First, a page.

The liturgy rehearses us in this missionary activity in all the ways we have been speaking about: being a hospitable community, a Spirit-filled community, a community of faith. All of these virtues will prepare us for mission. But even more deeply, the very structure of the liturgy itself and its celebration throughout the liturgical year form us for mission. Our mission is, actually, to make the Paschal mystery manifest in the world in a way that is a clear and obvious challenge to the sinful structures that cause human misery. And the Paschal mystery, Christ’s own suffering, death, and resurrection, is what the liturgy schools us in week in and week out. A participative community that is immersed in mission will have many of the following characteristics.
- A participative community will engage in a faithful celebration of the cycle of the liturgical year. Every member will make a diligent effort to be at every Sunday and feast day liturgy to help the community “learn” the fullness of the Paschal mystery.
- Homilies will be centered on the Gospel and the liturgy of the day and not omitted in favor of current-event topics, fundraising appeals, and worthy causes.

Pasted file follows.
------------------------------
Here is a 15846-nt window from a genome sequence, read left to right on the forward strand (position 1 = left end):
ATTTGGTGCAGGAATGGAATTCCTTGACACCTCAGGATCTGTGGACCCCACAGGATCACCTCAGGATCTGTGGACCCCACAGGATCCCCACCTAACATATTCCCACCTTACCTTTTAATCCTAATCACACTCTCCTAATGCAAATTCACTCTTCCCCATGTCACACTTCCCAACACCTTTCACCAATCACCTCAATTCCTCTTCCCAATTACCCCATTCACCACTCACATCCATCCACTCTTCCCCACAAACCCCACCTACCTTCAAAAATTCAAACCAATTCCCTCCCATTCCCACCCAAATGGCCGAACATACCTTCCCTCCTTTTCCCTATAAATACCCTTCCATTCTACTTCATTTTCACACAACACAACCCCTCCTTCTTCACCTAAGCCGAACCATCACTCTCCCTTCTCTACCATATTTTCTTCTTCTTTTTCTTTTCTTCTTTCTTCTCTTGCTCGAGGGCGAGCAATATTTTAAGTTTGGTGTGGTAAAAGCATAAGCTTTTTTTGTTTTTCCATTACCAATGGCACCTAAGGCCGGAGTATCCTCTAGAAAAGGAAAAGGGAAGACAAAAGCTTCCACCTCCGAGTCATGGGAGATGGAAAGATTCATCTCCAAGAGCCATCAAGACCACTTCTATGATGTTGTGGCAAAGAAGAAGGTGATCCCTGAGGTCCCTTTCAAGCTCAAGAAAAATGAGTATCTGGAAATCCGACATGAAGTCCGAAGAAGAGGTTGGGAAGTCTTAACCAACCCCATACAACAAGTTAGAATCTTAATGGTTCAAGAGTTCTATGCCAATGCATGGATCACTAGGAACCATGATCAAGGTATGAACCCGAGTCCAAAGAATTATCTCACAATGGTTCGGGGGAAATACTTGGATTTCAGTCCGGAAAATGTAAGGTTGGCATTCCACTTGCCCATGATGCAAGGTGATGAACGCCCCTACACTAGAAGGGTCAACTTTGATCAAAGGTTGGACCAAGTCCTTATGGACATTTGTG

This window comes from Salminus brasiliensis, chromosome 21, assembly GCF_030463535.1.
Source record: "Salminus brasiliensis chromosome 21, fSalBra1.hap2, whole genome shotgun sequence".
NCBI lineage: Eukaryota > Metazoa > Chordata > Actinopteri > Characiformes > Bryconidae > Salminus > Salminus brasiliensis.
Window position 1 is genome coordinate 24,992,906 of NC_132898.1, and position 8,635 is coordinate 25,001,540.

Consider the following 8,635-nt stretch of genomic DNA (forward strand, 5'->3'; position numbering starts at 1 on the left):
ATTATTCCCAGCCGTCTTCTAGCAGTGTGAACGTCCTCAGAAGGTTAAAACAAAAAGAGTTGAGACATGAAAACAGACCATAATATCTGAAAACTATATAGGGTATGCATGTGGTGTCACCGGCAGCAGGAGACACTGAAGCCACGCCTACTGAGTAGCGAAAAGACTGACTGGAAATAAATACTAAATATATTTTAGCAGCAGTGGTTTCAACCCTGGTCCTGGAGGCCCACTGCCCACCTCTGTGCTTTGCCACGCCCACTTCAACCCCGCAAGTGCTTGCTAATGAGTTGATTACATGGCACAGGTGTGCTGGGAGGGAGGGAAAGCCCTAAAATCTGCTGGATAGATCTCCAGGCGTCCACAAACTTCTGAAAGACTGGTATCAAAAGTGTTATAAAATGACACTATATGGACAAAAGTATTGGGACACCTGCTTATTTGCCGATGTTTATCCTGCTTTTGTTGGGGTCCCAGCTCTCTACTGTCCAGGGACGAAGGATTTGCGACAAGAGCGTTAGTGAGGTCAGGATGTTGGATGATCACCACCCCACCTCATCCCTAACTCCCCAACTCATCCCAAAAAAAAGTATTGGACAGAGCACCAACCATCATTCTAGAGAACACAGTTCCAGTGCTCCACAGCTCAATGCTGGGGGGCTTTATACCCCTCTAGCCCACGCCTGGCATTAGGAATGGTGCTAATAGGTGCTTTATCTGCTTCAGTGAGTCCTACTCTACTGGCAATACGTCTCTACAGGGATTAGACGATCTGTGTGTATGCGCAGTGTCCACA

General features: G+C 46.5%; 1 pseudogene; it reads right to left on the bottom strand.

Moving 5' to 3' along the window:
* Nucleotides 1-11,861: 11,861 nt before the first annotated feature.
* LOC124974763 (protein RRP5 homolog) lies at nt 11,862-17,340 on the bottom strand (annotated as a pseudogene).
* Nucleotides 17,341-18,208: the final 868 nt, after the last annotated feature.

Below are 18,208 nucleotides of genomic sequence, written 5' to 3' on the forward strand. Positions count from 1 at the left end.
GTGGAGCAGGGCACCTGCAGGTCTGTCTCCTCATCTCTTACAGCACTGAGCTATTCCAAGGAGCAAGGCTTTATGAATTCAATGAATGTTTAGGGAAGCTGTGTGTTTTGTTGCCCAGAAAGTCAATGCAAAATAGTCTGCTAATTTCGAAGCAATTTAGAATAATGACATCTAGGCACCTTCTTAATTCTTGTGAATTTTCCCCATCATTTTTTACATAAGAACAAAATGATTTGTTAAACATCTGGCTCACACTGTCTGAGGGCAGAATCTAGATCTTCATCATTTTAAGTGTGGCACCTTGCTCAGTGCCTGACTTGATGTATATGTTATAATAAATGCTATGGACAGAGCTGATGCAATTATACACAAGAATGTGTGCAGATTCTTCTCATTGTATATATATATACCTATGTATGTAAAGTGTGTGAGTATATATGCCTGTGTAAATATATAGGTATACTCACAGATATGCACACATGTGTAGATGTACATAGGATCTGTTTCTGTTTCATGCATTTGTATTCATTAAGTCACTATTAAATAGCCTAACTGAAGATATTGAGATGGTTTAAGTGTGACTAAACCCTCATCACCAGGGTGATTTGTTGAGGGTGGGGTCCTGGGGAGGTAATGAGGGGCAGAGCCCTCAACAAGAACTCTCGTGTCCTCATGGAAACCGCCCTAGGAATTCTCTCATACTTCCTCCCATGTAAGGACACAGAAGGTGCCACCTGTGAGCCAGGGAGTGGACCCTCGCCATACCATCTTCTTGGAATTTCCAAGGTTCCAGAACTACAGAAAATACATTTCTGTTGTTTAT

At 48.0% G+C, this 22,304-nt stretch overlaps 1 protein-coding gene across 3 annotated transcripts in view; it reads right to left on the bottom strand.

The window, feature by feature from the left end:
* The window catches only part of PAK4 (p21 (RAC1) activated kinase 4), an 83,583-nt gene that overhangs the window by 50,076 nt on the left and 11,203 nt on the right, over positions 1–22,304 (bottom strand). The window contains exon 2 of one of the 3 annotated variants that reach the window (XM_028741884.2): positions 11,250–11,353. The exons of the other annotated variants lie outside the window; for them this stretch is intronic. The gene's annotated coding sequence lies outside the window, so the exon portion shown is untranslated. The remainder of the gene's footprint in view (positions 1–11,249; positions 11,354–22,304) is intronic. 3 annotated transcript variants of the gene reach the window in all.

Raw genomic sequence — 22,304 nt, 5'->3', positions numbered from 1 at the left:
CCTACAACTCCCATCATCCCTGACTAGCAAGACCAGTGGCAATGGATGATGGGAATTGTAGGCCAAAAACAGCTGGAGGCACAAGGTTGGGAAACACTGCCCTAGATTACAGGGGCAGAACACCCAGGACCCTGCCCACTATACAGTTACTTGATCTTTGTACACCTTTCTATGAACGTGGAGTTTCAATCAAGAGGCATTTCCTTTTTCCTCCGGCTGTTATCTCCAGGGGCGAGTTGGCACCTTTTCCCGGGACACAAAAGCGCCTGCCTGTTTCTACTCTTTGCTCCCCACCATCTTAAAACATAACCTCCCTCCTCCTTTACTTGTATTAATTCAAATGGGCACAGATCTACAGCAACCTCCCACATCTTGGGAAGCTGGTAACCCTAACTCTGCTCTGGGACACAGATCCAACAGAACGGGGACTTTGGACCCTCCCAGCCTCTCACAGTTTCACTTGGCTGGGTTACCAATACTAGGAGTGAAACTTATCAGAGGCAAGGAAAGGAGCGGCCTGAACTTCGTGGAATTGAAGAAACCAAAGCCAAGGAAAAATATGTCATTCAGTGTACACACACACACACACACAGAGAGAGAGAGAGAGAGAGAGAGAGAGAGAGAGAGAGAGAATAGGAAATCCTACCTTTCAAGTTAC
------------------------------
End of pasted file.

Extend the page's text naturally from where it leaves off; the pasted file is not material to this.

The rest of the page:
- A participative community will demonstrate a vivid and recognizable preferential love for the poor. While there are many ways of showing such love, no one in the community will see such actions as secondary or “extra” to the mission of the parish.
- A participative community will recognize and teach their children that “”˜Not to enable the poor to share in our goods is to steal from them and deprive them of life’” ([St. John Chrysostom, Hom. in Lazaro 2, 5: PG 48, 992] Catechism of the Catholic Church, 2446). Communities will recognize and teach the catechumens that “the demand of justice must be satisfied first of all; that which is already due in justice is not to be offered as a gift of charity” (Catechism of the Catholic Church, 2446).
- A participative community will initiate new members on a regular basis. When good news is effectively proclaimed, hearts are converted. Evidence of that conversion will be seen by an increase in new workers in the vineyard. The mission of the church is symbolized in the deep structure of the eucharistic liturgy itself.
Liturgy leads us to mission
The initiative in the mission is always God’s. In the liturgy, that initiative is symbolized by the calling together of the community. God calls us, and we respond by gathering.